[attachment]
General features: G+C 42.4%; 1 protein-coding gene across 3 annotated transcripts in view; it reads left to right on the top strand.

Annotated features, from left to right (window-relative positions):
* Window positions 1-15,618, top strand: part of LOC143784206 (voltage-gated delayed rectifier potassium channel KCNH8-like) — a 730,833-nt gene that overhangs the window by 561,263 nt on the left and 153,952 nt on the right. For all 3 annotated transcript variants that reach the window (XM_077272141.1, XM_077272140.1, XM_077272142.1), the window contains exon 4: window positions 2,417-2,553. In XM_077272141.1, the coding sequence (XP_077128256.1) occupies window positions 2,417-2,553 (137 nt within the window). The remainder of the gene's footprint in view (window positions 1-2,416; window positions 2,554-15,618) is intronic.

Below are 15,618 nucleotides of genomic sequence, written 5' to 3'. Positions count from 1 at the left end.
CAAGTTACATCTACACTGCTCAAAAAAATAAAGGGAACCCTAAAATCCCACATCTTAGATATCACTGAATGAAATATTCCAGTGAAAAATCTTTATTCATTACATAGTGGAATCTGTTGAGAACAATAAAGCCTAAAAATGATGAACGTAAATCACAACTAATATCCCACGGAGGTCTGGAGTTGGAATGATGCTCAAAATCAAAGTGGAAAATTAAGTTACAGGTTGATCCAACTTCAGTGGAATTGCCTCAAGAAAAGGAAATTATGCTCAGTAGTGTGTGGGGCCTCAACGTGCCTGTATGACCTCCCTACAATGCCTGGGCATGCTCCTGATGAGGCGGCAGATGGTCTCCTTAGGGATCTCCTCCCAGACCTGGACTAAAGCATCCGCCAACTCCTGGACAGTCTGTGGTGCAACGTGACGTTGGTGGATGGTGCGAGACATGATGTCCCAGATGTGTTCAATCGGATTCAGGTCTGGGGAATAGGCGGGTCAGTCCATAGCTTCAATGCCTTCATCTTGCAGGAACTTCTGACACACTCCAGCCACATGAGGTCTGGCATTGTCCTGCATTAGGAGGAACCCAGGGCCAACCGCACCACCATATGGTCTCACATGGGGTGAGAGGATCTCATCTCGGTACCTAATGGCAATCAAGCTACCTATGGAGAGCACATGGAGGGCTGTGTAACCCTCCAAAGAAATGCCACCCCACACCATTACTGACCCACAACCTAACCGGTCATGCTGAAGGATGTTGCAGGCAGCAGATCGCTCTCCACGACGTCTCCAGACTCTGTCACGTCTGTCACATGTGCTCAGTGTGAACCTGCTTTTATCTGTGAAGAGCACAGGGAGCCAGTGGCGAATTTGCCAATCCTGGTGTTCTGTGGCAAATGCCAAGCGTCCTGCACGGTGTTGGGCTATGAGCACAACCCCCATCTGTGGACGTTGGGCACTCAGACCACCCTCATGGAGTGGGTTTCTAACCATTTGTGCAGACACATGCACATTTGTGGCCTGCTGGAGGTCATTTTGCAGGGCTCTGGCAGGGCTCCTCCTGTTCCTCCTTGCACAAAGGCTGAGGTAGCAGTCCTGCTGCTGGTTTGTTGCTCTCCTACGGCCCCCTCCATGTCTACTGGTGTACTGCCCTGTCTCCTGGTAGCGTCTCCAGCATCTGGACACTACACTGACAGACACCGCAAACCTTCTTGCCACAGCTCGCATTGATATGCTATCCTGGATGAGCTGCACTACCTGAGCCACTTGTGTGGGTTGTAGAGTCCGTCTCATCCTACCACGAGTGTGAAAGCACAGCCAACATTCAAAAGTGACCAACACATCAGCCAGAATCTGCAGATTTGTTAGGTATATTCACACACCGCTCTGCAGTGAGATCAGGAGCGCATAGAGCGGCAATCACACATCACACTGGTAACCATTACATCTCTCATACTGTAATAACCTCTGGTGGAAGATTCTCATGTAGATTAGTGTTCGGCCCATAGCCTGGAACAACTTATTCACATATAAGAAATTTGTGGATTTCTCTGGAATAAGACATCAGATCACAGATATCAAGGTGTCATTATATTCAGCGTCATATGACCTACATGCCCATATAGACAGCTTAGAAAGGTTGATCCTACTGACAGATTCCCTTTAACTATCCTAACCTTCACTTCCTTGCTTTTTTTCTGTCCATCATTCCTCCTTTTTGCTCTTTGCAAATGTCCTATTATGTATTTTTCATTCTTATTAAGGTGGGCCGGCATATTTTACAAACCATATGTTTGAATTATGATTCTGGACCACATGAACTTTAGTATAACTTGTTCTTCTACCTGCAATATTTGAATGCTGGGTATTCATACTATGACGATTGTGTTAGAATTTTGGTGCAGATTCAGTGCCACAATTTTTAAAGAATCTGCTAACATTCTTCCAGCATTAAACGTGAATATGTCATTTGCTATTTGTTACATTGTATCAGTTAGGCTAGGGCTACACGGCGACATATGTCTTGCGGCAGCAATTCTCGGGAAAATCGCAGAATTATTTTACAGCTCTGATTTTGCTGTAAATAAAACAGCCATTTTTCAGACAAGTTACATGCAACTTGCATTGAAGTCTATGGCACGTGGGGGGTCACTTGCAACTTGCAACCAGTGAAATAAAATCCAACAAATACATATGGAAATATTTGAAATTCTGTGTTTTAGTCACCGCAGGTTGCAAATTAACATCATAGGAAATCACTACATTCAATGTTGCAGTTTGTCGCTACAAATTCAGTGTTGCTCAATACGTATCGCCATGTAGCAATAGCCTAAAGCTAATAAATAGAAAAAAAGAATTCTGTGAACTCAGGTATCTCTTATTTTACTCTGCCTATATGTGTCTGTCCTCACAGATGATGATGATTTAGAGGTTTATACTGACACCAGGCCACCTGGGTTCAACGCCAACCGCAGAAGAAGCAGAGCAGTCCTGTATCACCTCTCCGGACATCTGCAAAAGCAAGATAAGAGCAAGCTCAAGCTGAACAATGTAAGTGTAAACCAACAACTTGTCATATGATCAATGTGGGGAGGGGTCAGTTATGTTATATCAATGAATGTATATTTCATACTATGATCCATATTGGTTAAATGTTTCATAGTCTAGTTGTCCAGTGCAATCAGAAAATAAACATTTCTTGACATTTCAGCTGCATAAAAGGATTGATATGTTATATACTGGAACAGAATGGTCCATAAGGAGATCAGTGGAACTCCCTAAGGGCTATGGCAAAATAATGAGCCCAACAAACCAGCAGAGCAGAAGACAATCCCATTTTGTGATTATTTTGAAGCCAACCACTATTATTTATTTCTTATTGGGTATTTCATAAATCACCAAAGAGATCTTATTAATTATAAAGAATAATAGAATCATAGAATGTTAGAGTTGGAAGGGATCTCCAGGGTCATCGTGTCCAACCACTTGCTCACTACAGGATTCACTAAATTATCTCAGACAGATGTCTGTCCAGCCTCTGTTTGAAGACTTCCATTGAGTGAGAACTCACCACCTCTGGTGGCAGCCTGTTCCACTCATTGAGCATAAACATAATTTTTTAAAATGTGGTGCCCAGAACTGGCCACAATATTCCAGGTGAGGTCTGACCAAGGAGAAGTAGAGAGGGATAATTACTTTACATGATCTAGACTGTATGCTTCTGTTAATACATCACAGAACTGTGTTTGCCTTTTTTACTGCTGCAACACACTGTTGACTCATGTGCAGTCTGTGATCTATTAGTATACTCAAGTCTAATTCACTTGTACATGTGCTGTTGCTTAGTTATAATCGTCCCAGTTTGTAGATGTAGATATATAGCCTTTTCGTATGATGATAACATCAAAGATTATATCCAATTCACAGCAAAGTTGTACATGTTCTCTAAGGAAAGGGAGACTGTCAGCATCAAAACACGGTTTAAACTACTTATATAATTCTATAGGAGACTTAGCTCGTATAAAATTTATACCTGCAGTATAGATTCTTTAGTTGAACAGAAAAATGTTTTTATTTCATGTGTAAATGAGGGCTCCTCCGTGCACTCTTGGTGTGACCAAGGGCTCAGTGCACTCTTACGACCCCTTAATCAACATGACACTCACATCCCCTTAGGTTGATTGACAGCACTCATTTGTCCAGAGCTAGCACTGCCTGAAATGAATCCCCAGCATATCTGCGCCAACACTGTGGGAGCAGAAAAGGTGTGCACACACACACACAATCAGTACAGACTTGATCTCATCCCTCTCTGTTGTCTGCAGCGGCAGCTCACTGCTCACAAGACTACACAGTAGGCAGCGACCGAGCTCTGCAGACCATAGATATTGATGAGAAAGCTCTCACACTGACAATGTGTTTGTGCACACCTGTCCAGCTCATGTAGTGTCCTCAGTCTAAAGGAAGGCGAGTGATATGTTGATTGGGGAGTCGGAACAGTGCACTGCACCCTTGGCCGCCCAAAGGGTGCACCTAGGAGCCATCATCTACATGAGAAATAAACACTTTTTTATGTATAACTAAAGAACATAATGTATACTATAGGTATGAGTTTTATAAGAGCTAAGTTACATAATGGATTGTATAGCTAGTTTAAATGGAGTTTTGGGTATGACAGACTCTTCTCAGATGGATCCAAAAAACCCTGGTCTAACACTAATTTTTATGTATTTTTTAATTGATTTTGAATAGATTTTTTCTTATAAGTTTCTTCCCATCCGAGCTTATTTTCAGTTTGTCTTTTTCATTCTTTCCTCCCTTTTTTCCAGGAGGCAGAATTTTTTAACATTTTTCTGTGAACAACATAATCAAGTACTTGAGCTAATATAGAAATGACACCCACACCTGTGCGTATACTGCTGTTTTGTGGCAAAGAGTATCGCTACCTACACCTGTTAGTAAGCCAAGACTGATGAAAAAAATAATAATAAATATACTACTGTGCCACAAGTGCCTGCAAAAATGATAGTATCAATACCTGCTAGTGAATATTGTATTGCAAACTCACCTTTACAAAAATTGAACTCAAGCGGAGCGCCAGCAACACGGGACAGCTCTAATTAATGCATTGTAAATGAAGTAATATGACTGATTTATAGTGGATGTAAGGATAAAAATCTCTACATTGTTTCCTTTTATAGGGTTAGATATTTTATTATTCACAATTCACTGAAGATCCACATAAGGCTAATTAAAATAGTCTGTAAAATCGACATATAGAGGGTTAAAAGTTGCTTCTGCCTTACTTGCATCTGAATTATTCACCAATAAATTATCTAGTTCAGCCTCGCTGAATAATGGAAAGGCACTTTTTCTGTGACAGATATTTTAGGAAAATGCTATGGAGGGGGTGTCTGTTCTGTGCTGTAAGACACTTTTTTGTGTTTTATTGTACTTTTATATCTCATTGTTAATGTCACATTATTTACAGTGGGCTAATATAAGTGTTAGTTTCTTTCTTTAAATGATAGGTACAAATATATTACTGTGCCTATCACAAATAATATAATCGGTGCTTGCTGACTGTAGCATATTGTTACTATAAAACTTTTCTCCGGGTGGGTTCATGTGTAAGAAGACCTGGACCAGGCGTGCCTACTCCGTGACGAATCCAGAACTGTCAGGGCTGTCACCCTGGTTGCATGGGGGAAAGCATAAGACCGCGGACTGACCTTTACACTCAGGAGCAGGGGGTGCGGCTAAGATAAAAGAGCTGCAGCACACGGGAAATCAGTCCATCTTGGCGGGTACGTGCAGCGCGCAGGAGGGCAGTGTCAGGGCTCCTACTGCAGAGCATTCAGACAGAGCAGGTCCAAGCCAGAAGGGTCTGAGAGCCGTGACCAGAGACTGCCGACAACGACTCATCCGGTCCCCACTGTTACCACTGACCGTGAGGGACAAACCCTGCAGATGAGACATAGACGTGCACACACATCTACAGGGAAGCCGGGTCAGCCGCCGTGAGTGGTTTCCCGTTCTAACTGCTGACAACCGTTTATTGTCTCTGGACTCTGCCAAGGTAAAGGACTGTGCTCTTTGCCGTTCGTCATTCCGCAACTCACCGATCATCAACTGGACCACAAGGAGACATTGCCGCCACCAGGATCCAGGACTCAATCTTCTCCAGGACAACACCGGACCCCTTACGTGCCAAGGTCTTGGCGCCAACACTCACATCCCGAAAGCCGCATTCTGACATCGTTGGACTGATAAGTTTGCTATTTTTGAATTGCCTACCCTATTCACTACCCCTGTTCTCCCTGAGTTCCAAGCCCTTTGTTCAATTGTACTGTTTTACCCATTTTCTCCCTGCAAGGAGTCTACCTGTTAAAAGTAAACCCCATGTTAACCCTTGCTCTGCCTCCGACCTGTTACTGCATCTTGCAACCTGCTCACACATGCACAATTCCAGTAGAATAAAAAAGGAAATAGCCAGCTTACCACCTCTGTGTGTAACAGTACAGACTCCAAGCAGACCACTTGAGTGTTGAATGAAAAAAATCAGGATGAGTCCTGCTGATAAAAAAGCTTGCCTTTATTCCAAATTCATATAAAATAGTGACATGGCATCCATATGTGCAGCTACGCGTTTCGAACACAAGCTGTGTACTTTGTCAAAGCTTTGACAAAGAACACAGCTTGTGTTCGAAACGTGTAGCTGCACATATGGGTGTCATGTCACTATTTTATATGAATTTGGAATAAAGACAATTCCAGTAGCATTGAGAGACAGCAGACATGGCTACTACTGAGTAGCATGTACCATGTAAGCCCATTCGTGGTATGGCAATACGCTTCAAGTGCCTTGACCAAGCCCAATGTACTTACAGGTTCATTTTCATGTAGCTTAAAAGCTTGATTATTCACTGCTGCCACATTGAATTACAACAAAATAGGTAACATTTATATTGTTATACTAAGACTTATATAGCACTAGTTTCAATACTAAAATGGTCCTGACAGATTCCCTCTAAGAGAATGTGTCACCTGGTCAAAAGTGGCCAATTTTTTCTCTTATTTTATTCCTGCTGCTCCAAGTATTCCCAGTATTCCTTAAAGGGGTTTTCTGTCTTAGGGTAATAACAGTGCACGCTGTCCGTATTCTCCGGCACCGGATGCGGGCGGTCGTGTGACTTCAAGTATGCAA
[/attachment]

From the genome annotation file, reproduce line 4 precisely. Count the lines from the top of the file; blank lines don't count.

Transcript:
Below are 15,618 nucleotides of genomic sequence, written 5' to 3'. Positions count from 1 at the left end.